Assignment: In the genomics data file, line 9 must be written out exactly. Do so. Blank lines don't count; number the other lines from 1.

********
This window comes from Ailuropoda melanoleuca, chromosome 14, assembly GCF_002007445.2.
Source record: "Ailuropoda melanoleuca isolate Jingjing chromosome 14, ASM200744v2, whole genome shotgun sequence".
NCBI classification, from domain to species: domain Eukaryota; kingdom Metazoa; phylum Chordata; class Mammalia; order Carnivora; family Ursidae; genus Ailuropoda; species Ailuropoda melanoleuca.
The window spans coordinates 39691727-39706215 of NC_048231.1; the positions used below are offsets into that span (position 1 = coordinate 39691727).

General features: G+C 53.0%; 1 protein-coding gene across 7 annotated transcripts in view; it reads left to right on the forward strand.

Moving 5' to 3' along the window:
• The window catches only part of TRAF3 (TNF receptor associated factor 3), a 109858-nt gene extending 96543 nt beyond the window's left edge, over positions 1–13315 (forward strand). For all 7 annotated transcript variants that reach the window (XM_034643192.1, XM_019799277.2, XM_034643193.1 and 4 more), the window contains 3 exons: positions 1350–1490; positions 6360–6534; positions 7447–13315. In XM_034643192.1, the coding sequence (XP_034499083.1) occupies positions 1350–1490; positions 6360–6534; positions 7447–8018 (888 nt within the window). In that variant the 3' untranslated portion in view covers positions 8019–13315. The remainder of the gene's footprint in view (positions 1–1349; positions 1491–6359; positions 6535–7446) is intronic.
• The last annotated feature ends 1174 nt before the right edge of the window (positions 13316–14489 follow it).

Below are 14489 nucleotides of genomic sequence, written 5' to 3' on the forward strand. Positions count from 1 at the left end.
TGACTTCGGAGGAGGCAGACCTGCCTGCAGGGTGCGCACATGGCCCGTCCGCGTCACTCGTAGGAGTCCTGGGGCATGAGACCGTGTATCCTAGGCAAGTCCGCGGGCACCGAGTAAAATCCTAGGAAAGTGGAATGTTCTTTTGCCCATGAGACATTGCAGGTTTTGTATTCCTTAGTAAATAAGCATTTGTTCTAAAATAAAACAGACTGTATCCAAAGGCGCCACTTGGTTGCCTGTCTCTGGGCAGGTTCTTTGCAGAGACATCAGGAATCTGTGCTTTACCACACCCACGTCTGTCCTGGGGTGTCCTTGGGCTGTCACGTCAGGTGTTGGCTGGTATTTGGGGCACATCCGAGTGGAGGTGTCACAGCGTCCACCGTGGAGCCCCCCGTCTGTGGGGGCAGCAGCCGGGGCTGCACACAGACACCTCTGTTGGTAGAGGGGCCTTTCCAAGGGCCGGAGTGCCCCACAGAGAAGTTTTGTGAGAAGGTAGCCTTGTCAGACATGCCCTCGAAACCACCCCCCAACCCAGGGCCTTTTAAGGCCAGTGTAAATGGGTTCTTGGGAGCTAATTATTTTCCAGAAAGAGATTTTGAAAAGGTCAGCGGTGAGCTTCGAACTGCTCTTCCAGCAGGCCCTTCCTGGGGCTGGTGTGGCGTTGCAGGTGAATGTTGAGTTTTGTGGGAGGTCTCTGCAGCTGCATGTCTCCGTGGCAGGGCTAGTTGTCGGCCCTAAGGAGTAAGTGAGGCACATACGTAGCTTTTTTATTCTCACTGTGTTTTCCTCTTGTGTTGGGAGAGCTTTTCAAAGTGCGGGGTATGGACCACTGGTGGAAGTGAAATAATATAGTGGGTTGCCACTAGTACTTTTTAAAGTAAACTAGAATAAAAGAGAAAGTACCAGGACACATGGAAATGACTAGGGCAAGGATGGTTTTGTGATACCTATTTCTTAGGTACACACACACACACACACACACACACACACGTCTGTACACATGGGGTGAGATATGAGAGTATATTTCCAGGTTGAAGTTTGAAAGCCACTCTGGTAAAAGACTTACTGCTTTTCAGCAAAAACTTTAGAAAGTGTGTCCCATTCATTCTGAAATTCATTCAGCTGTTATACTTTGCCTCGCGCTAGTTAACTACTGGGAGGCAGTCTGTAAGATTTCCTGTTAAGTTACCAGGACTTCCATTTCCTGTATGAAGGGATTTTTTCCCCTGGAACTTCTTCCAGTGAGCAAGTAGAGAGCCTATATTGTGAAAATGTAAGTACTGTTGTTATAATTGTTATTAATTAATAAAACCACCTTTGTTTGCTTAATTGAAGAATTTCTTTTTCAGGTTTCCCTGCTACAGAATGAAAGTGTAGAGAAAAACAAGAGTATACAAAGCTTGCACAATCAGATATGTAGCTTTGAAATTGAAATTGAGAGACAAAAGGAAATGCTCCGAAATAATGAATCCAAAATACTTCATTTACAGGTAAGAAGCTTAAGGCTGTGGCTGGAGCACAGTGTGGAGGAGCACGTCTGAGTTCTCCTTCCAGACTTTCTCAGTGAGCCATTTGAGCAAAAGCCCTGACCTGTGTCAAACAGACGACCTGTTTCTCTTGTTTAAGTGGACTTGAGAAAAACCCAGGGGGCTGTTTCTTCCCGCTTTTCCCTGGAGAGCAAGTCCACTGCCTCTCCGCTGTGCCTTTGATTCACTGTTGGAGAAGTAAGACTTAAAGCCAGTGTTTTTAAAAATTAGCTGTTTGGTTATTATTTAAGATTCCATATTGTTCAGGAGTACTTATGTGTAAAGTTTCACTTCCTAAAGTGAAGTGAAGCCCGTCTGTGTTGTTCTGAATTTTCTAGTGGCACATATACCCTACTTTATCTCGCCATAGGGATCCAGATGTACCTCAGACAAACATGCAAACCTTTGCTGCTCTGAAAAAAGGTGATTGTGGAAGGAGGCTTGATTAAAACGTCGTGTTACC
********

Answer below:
Below are 14489 nucleotides of genomic sequence, written 5' to 3' on the forward strand. Positions count from 1 at the left end.